Six skinheads will face new trials on charges they promoted hatred against Roma (Gypsies) after the Supreme Court of Canada overturned lower court decisions that had acquitted them.
In a 9-0 decision, the Supreme Court ruled the trial judge had focused too narrowly on a single issue - whether Roma and Gypsies were the same identifiable group - while not considering all the evidence before the court.
"It is incumbent upon the trial judge to look at the totality of the evidence and draw appropriate inferences to determine whether the [six defendants] intended to target 'any section of the public distinguished by colour, race, religion or ethnic origin,' in this case, the Roma people," the court wrote.
The High Court also stated the trial judge could have taken "judicial notice" of the interchangeability of the terms Roma and Gypsy by accepting a standard dictionary definition.
At trial, Judge Russell Otter accepted a defence contention that the Crown had failed to prove its case that the defendants promoted hatred against Roma. Evidence at trial, the judge stated, specified only Gypsies and the Crown failed to prove the two groups were one in the same.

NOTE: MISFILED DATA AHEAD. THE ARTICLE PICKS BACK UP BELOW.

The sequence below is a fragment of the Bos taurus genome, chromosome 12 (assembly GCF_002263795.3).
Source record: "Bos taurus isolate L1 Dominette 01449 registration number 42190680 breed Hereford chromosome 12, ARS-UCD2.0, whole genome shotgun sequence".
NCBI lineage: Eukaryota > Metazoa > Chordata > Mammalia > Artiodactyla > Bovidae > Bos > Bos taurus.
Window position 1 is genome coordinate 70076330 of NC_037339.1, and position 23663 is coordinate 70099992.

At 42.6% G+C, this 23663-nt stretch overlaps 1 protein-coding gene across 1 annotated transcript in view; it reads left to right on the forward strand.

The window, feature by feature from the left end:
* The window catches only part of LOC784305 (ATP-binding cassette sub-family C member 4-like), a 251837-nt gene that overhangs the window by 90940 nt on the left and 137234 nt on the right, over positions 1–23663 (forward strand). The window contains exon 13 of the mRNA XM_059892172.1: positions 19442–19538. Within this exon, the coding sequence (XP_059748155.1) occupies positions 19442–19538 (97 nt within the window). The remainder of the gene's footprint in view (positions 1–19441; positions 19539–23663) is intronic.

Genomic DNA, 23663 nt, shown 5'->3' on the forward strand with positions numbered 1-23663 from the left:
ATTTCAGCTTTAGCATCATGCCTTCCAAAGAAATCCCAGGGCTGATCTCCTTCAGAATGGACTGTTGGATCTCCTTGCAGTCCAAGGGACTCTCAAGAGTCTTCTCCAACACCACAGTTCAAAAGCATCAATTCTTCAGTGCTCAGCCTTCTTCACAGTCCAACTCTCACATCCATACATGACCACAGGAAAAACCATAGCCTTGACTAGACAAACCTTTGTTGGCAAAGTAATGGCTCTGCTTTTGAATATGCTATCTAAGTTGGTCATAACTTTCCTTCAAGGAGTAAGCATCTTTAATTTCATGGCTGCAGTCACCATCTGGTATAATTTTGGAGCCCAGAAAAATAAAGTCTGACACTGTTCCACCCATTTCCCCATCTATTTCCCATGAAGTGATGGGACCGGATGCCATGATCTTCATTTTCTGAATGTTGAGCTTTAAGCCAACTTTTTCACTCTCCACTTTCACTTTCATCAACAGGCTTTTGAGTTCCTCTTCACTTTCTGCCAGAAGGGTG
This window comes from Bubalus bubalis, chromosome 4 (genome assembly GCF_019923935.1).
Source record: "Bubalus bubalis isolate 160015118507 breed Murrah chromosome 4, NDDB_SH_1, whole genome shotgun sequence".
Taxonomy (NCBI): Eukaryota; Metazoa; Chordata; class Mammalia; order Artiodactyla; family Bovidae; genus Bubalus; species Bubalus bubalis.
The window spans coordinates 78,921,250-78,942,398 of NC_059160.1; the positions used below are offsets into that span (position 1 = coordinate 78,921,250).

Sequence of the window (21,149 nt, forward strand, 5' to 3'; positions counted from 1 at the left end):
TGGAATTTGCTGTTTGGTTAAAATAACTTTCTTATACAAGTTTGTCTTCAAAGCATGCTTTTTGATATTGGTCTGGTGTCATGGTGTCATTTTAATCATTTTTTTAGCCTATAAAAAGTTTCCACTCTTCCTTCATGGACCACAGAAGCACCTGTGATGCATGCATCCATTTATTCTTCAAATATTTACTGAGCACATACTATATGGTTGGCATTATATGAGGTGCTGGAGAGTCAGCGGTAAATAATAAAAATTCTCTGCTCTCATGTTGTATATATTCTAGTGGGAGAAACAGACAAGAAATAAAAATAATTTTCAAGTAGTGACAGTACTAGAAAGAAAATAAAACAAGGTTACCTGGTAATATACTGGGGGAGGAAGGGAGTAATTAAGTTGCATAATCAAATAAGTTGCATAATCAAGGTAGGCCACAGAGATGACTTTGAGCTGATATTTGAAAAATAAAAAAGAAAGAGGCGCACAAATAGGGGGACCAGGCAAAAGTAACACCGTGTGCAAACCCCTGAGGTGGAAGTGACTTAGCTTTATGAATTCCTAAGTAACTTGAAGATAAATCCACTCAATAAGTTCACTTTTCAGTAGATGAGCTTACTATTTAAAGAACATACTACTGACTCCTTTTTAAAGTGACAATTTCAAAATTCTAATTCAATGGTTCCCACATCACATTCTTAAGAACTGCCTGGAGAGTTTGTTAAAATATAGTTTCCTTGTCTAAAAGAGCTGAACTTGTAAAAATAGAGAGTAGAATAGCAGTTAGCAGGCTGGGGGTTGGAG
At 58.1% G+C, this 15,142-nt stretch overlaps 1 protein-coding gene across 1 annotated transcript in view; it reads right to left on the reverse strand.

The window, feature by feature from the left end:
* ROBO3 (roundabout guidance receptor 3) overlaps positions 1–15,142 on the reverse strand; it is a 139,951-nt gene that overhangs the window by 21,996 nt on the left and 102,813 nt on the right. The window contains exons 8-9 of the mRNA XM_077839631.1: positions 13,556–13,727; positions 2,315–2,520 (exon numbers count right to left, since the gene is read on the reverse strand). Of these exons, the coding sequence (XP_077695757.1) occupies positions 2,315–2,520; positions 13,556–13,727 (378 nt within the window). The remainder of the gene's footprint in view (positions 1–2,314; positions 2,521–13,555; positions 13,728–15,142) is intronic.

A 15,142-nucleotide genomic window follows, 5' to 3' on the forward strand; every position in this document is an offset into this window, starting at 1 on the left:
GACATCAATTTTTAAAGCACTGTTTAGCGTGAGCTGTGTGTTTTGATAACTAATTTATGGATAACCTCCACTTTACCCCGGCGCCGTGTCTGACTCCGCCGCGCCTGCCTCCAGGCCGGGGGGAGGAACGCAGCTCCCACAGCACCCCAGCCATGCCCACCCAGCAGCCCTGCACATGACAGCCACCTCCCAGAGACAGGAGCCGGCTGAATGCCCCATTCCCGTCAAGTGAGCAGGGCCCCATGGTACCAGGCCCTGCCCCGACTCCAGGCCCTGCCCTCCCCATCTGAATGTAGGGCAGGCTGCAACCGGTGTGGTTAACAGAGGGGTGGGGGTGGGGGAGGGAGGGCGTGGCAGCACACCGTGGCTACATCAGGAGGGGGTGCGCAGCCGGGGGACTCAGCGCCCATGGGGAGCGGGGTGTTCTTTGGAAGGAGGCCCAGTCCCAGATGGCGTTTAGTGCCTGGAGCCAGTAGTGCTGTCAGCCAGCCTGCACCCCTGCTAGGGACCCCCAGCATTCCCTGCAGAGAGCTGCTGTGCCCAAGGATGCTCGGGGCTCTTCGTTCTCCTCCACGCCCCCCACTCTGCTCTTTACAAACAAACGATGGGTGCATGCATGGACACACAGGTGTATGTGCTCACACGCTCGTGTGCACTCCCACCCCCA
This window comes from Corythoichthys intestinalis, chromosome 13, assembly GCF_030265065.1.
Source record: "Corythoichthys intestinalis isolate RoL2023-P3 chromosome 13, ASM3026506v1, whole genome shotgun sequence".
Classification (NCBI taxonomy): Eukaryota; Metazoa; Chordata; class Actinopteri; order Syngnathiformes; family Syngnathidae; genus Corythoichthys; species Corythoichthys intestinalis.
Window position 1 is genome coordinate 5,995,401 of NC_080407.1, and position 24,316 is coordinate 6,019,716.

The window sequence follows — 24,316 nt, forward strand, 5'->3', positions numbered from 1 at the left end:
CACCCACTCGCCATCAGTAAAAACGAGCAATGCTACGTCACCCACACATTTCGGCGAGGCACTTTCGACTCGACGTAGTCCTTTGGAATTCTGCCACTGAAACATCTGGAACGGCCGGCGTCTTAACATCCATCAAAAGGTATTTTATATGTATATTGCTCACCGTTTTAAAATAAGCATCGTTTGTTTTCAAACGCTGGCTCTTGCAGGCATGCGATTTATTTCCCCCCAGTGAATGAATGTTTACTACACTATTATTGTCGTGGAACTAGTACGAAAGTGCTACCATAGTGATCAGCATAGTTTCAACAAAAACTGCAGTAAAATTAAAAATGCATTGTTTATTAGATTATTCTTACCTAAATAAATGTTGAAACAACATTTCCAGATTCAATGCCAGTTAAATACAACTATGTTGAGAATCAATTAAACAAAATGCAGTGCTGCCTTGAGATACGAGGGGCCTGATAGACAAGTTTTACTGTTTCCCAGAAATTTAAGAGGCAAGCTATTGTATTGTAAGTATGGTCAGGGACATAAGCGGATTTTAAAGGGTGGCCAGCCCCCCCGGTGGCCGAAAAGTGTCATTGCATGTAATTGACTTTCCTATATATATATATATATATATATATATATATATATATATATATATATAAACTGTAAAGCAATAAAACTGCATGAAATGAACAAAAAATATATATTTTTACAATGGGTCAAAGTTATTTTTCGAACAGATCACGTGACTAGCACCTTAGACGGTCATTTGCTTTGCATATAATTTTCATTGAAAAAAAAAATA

The charges arose out of an Aug. 26, 1997, demonstration by about 25 people outside the Lido Motel in Scarborough, Ont., where Roma refugee claimants were being temporarily housed. The demonstrators, described by the High Court as wearing "typical skinhead accoutrements," carried placards saying, "Honk if you hate Gypsies," "Canada is not a trash can," and "You're a cancer to Canada."
In addition, the protesters chanted "Gypsies out," and "white power." Some gave the Nazi salute while Nazi and Confederate flags were displayed.
The Supreme Court said, "The ethnic flavour of the demonstration, the fact it was situated outside a motel housing refugee claimants who were at times described by the witnesses as Roma, and the fact that Roma people are a group historically persecuted by the Nazis while the Nazi theme was apparent at the demonstration were all factors to consider, in addition to the actual words used, in determining whether Roma were the target of hate speech."
Ron Lee, chair of the Roma Community Centre of Toronto, applauded the Supreme Court decision for overturning an "unjustified" lower court ruling. "The original decision was based purely on semantic juggling," he said.
"If these people could get away with it by playing with words& the message to others is that there's no problem here, a judge will assume it's a prank like a panty raid."
Joel Richler, chair of the Ontario region of Canadian Jewish Congress, said, "We felt very strongly...that a dramatic change was required in this case, and believe that the Crown will easily prove in a new trial that hate was a motivating factor for the defendants."
Congress CEO Bernie Farber said the Supreme Court handed down "a common sense judgment that was a long time coming to right a wrong."
David Matas, senior legal counsel for B'nai Brith Canada, said, "We are pleased the Supreme Court of Canada agreed with our basic premise that hate should never be dismissed on the basis of a mere technicality."
Congress and B'nai Brith Canada were both interveners in the appeal.